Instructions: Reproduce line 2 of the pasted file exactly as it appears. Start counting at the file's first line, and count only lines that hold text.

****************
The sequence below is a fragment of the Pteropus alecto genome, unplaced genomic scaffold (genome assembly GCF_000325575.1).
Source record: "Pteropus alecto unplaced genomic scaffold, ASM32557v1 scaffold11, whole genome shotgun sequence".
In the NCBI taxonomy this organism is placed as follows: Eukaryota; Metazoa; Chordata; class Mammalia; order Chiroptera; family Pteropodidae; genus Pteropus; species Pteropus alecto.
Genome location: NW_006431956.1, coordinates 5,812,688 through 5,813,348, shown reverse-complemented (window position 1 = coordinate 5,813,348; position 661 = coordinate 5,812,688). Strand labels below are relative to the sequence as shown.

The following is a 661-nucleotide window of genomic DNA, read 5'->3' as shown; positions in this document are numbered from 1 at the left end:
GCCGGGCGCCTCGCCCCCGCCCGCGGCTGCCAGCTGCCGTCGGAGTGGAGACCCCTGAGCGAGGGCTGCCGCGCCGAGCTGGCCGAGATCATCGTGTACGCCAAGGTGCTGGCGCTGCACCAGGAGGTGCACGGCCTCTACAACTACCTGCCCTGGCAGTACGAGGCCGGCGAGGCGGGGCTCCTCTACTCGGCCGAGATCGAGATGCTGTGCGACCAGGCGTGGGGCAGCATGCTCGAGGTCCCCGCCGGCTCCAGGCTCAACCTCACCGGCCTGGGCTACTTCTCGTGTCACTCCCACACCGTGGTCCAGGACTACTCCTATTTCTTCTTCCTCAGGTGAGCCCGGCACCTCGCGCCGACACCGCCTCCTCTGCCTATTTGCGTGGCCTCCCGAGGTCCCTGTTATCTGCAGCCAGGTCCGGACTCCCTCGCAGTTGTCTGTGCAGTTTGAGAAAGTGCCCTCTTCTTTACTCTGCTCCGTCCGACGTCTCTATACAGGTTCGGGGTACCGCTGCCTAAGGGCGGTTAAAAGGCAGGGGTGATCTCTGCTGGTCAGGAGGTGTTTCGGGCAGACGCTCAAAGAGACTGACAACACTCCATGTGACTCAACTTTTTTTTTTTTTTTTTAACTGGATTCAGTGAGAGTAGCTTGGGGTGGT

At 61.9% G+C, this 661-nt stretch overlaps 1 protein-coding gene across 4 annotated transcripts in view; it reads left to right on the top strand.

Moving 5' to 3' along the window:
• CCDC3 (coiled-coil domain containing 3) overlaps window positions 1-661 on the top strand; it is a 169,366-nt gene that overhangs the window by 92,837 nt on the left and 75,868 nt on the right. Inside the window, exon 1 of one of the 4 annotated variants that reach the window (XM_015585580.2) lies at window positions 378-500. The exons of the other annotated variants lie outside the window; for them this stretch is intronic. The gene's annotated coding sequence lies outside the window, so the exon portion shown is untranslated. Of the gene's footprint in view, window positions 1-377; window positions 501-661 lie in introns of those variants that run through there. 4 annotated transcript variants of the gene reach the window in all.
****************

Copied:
Source record: "Pteropus alecto unplaced genomic scaffold, ASM32557v1 scaffold11, whole genome shotgun sequence".